month = "11",
day = "15",
doi = "10.1016/S0002-9149(97)00664-4",
language = "English",
volume = "80",
pages = "1273--1276",
journal = "American Journal of Cardiology",
issn = "0002-9149",
publisher = "Elsevier Inc.",
number = "10",

}

TY - JOUR

T1 - Clinical usefulness and cost of echocardiography in patients admitted to a coronary care unit

AU - Kim, Richard

AU - Chakko, Simon

AU - Myerburg, Robert J

AU - Kessler, Kenneth M.

PY - 1997/11/15

Y1 - 1997/11/15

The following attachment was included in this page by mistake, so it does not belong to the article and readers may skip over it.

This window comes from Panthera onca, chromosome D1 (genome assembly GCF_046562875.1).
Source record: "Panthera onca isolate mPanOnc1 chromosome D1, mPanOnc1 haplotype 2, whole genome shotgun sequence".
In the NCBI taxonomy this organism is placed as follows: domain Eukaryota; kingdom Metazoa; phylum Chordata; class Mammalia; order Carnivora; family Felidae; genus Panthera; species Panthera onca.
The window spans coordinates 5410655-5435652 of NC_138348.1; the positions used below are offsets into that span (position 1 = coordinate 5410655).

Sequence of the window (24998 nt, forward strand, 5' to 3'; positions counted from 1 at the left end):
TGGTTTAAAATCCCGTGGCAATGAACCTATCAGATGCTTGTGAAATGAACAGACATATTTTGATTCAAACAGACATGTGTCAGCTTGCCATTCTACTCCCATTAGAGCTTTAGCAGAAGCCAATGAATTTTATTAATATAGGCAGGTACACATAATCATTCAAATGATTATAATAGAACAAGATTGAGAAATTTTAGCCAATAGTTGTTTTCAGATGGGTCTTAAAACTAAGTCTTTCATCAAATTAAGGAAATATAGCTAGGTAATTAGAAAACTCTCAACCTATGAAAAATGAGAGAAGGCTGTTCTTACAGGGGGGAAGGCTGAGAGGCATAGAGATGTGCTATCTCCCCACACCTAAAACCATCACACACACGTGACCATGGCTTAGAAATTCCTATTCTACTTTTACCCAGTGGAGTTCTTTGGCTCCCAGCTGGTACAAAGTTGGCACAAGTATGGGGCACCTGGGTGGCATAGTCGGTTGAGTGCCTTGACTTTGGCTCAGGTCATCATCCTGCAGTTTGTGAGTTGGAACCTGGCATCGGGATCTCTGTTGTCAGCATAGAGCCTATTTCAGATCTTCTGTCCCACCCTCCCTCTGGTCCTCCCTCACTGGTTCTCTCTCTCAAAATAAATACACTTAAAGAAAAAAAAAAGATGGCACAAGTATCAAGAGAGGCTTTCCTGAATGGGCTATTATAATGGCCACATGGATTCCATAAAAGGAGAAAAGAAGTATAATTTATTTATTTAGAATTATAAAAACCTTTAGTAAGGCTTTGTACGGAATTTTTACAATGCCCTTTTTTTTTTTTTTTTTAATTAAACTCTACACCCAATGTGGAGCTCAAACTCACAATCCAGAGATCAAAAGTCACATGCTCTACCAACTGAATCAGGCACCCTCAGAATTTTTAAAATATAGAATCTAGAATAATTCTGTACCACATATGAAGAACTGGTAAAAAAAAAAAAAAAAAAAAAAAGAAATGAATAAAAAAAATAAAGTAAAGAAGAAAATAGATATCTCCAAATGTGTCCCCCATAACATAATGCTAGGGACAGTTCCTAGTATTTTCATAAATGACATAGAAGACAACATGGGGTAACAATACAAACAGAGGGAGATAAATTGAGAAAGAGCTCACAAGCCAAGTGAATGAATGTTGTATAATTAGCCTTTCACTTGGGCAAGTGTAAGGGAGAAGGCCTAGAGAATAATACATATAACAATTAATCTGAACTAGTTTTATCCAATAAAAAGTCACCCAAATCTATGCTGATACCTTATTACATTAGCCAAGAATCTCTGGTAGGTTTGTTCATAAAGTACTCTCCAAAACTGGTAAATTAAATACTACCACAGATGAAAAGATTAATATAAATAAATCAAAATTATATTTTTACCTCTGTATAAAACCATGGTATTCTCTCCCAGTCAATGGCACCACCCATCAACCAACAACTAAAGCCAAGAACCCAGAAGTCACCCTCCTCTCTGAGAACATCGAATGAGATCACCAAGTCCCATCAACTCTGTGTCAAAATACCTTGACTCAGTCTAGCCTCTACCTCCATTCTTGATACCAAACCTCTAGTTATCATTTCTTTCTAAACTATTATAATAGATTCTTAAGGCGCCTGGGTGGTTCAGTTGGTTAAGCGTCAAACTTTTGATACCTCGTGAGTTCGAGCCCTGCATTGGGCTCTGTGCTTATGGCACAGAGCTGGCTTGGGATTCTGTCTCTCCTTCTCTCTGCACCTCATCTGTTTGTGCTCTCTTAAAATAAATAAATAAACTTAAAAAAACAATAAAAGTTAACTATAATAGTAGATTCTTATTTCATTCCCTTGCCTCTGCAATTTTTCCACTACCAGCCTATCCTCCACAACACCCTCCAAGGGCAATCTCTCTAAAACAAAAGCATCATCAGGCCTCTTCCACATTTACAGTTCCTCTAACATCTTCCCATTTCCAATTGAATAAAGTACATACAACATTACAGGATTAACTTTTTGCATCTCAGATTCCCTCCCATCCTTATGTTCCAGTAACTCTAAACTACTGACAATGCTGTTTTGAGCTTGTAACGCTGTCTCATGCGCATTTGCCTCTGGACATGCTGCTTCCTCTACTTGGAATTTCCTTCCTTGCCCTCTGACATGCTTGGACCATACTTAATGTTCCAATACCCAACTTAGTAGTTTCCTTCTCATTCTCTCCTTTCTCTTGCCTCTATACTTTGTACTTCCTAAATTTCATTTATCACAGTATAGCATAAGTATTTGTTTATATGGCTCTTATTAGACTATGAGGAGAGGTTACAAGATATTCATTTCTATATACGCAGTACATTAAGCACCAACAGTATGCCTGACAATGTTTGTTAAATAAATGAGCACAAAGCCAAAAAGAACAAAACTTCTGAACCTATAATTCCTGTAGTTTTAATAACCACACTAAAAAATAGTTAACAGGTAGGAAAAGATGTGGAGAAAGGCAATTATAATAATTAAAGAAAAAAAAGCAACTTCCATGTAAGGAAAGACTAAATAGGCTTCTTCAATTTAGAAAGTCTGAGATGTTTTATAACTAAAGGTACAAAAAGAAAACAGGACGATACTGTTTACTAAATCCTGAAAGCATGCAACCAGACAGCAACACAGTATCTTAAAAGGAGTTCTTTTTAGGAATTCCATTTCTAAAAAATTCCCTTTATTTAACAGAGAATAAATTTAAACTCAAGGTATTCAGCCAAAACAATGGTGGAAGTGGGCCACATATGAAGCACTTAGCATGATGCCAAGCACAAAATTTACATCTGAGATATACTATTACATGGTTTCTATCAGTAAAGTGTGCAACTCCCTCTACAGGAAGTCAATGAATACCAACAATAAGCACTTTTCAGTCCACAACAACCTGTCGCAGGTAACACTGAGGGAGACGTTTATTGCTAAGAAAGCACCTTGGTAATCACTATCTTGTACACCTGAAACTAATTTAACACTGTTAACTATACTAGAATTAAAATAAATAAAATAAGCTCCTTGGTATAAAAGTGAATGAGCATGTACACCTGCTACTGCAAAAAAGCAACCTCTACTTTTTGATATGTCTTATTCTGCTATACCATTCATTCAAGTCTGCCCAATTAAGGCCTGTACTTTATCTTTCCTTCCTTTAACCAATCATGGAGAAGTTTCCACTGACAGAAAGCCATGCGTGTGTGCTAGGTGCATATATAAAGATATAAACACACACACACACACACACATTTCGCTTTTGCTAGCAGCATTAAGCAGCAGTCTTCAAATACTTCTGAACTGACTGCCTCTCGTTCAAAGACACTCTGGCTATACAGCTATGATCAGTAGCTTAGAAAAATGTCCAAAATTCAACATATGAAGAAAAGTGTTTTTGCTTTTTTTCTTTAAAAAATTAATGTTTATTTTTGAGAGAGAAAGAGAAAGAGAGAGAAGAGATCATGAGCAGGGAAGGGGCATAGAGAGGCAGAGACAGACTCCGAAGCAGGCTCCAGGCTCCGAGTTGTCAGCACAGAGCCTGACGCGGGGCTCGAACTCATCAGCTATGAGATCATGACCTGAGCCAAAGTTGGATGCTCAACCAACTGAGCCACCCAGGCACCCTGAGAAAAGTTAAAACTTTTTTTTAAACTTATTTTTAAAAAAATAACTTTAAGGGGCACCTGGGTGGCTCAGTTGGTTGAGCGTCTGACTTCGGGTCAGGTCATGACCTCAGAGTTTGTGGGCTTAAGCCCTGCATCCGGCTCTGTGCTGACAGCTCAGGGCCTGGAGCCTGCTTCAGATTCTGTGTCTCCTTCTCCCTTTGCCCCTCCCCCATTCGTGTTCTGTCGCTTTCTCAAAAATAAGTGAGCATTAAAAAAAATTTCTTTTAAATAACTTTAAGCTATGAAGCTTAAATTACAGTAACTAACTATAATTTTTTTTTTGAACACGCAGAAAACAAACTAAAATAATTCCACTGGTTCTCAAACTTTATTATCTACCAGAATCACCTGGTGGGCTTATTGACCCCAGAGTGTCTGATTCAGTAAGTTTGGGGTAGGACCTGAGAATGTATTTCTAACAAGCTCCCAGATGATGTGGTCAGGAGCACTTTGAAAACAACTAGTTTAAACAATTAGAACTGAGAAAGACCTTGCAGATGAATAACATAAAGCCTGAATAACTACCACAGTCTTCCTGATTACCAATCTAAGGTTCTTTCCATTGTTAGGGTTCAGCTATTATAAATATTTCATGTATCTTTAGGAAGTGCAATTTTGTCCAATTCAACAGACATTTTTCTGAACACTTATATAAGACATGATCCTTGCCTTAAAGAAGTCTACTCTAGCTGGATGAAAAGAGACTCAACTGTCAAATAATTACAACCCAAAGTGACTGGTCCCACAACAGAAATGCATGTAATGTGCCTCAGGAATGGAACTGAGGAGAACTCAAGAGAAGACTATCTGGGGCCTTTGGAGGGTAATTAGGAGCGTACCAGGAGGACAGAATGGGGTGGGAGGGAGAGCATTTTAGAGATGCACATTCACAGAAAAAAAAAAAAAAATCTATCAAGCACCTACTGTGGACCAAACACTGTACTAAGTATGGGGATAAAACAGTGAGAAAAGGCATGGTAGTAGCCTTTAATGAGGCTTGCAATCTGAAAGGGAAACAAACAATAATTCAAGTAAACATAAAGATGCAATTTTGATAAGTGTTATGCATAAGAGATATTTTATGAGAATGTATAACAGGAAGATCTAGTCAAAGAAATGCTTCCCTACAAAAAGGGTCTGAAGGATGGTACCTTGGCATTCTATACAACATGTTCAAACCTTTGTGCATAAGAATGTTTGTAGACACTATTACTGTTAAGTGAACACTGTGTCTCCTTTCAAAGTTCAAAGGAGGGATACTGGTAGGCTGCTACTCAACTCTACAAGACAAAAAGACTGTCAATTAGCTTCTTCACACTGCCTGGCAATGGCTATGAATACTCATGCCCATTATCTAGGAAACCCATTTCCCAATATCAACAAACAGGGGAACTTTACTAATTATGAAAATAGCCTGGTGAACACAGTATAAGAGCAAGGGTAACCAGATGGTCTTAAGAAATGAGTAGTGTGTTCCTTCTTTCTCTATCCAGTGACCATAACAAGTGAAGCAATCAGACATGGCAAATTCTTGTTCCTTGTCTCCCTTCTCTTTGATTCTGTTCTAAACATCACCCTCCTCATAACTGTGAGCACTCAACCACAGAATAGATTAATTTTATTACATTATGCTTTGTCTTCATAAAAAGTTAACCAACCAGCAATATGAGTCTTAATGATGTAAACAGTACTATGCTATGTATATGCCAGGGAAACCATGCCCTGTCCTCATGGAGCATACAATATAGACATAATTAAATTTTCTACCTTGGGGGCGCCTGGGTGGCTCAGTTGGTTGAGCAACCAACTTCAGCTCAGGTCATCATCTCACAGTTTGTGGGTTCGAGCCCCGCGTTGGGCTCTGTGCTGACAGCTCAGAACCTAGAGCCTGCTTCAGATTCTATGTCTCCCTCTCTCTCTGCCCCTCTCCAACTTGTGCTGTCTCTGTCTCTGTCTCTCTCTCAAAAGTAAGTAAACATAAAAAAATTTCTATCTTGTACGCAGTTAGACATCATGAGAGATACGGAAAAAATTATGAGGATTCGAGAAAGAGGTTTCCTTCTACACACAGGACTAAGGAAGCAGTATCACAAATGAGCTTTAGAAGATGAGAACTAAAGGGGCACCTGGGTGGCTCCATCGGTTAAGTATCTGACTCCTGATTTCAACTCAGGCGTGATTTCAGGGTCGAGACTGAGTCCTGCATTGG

N2 - The usefulness and cost of echocardiography was evaluated in 133 consecutive patients admitted to the Coronary Care Unit. A useful echocardiogram was one that provided new information, which influenced diagnosis, prognosis, or treatment. The cost of a useful echocardiogram was defined as the unit cost ($476 the Medicare global fee) x units (i.e., total echocardiograms / useful echocardiograms). Admission diagnoses were unstable angina (34%), arrhythmia (14%), congestive heart failure (8%), postprocedure monitoring (7%), acute myocardial infarction (6%), and miscellaneous (20%). The echocardiogram provided new information in 29% of patients. Patients without a recent echocardiogram (within 3 months) were twice as likely to have a useful echocardiogram (33 of 99, 33%) as those with a recent echocardiogram (5 of 34, 15%, p <0.05). A cardiologist predicted the overall usefulness of echocardiography with a positive predictive accuracy of 52% and a negative predictive accuracy of 94% (p <0.0001). The over-all cost of a useful echocardiogram of 3.5 units or $1,666 per useful study was decreased to $904 (1.9 units) if only studies predicted to be useful were considered. The usefulness of echocardiography varied significantly p <0.02) within the admitting diagnostic categories. The usefulness of an echocardiogram was underestimated in patients with congestive heart failure, where it was found to be most useful (64%; $762 or 1.6 units). Thus, usefulness relates to the admission diagnosis, the availability of a recent echocardiogram, and to clinical judgment.